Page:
Getting a 34-year Harvard man to abandon one of the nation's most prestigious business schools for an Idaho church college seems like a task that would demand divine revelation.
For Kim Clark, who left his post as dean of Harvard Business School earlier this month, it came down to the next best thing.
A member of the Church of Jesus Christ of Latter-day Saints, Clark took a call in May from Gordon Hinckley, the president of the Mormons. Hinckley, 95, asked the economist to head Brigham Young University at Idaho, which five years ago was a two-year junior college.
"You have to appreciate what this is like," Clark, 56, said of Hinckley. "We behold him to be a prophet. Imagine yourself getting a call from Moses."
Scholars of Mormonism say Clark's exchange of cosmopolitan Cambridge, Mass., for Rexburg, in rural Idaho, offers a glimpse of the allegiance Mormon laity have to leaders in one of the world's fastest-growing faiths.
"LDS people are pretty responsive to that sort of a direct call -- a mission call, almost," said Lawrence Foster, a religious history professor at the Georgia Institute of Technology in Atlanta.
It will be a drastic change in scenery and culture for Clark, who began his Harvard career as a freshman in 1967, interrupting his stay only for a two-year church mission in Germany and a year at BYU's main campus in Provo, Utah.
By way of comparison in just one area, sexuality, Harvard has several organizations -- with combined membership in the thousands -- supporting its gay and lesbian students and alumni. At BYU at Idaho, Mormons believe same-sex relationships violate God's design for marriage.
Students also took part last month in a forum called "Modest is Hottest: A Guy Panel."
Clark was born in Utah and raised in Spokane, Wash., but he had been to Rexburg only for short stays before taking over at the college. Rexburg has 17,000 residents and features two non-American restaurants: one Chinese, one Mexican.
"It doesn't matter to me what other people think about" leaving Harvard, Clark said. "I'm pretty sure that if you and I have this conversation 10 years from now, people will know about BYU-Idaho."
Officials at the 117-year-old school say it is not an academic wilderness.
BYU at Idaho eliminated varsity athletics to concentrate on academics in 2000, the year Hinckley announced the school would offer four-year degrees. A three-tiered admissions system allows for more students than other schools with more traditional semesters, in part to accommodate men and some women who return from Mormon missions throughout the year.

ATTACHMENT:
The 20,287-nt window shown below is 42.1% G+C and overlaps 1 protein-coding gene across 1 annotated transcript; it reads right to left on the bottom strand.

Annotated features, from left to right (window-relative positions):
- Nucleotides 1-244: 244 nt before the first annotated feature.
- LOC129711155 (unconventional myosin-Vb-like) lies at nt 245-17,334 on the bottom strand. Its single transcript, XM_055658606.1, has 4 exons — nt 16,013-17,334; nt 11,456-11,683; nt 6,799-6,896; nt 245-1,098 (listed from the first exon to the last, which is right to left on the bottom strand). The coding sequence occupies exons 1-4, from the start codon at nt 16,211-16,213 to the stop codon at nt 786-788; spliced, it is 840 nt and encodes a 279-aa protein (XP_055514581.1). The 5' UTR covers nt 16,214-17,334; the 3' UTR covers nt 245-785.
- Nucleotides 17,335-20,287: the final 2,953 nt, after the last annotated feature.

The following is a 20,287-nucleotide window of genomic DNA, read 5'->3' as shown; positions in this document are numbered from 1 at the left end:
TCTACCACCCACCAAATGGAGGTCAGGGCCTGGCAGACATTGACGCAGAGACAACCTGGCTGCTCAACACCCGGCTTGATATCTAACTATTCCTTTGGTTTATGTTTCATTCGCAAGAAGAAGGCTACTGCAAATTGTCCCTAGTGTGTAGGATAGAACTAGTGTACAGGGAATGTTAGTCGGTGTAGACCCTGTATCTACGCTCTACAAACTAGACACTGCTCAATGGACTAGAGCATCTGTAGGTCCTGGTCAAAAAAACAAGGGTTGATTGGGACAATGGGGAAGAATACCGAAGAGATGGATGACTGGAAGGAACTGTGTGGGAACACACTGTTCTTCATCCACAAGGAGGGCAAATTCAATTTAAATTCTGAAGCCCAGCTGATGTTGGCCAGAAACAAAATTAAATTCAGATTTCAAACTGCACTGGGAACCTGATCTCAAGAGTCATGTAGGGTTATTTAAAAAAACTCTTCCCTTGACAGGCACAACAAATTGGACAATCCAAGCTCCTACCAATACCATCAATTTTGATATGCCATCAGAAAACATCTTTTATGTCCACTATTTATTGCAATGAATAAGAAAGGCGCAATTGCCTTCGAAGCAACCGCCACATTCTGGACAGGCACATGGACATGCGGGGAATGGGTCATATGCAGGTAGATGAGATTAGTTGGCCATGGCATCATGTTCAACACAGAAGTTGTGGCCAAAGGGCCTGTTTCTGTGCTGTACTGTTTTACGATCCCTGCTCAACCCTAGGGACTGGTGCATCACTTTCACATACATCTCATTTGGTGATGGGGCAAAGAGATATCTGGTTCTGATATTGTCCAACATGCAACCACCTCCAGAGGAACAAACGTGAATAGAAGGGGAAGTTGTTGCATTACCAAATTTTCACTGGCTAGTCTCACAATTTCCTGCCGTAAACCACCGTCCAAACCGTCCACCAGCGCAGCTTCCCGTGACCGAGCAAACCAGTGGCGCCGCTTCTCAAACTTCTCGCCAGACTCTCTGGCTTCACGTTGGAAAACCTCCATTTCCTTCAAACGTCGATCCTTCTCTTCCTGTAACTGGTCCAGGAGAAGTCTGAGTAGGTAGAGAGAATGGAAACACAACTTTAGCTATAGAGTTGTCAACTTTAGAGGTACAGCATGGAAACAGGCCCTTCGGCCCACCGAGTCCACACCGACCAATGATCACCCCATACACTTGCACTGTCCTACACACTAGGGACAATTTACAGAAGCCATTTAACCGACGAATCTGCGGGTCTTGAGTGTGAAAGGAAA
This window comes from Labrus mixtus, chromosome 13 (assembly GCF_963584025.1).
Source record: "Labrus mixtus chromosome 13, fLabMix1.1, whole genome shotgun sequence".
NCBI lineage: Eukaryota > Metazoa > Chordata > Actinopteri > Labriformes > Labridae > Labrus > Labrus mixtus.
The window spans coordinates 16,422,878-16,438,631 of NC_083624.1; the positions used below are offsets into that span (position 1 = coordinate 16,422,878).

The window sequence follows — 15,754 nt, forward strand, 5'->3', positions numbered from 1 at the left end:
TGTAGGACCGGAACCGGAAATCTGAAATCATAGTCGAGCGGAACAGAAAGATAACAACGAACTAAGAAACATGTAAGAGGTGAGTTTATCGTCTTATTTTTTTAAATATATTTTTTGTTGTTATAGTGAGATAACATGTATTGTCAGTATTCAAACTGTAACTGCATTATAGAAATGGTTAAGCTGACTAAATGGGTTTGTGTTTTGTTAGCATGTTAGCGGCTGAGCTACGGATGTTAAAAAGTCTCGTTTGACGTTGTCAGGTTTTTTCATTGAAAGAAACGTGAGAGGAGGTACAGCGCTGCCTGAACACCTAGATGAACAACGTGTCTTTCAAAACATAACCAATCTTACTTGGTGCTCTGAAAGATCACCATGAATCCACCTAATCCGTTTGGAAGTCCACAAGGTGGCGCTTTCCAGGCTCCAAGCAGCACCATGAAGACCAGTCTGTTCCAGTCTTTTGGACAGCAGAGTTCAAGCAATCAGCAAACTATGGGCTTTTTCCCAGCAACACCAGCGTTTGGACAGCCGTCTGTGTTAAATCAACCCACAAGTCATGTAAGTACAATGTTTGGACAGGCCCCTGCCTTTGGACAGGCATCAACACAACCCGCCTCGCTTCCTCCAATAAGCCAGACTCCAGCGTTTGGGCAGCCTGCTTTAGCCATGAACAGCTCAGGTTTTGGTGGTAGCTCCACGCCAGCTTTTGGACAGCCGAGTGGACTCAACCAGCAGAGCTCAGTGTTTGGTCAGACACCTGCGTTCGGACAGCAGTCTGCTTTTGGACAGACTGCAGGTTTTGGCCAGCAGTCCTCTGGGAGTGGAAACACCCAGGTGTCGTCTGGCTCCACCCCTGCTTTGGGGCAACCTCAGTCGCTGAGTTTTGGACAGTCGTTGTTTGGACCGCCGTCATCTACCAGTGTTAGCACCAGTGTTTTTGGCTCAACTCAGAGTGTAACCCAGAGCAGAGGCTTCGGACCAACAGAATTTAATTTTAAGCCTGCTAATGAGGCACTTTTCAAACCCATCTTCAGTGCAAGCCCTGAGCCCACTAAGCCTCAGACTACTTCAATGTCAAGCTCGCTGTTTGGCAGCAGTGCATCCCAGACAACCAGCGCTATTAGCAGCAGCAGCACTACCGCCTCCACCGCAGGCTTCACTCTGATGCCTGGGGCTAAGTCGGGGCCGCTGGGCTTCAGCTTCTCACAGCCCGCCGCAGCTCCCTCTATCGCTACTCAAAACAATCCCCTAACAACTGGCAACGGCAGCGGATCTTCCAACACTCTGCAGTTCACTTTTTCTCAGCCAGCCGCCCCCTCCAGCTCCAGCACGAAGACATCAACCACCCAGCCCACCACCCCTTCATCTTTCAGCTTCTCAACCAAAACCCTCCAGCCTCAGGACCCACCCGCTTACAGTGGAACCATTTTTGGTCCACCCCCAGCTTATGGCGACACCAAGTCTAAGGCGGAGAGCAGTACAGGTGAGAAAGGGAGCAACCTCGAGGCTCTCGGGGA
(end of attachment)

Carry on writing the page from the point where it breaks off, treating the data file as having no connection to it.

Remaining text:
Clark's move, viewed from inside the church, could be seen as a promotion: Some say this establishes Clark, a former Mormon bishop, as a rising star. His predecessor as university president, David Bednar, was named in 2004 to the "Quorum of the 12 Apostles," a church governing body considered by Mormons to have the same authority as the 12 biblical apostles.
"If one were thinking for the church either about university matters or future ecclesiastical office, Kim Clark is clearly on the radar screen," said Philip Barlow, a Mormon and religion professor at Indiana's Hanover College.
At Harvard, Clark kept his Mormonism separate from his academic life. He and his wife, Sue, who have seven children, opted to live off campus, not in the house at Harvard reserved for the business school dean.
By contrast, his religion and job will align at BYU at Idaho, where every Tuesday many of its 14,500 students attend afternoon religious services. The president guides their spiritual and academic development.
"The church influence washes over, runs through, pervades everything we do," said Robert Wilkes, BYU at Idaho's interim president.
Clark's decision has aroused much debate, even among church members. On an LDS-related Web site called Times and Seasons, some called Clark's move to largely Mormon eastern Idaho a wasteful sacrifice of church influence in the northeastern United States.
In leaving his $407,000-a-year post at Harvard, Clark steps from a platform that lent him instant gravitas. An expert on the international automobile industry, he sits on boards at JetBlue Airways and toolmaker Black & Decker. BYU at Idaho officials declined to say how much he will earn.
The church's education director, W. Rolfe Kerr, calls the BYU at Idaho presidency a "paid job," not an "ecclesiastical calling."
Still, a request from Hinckley would be a difficult to refuse, church members say.
"If Gordon Hinckley called and said, 'What I need you to do is go work on the grounds crew at BYU-Idaho,' I would say, 'Yes,' " said Paul Pugmire, president of the Rexburg City Council.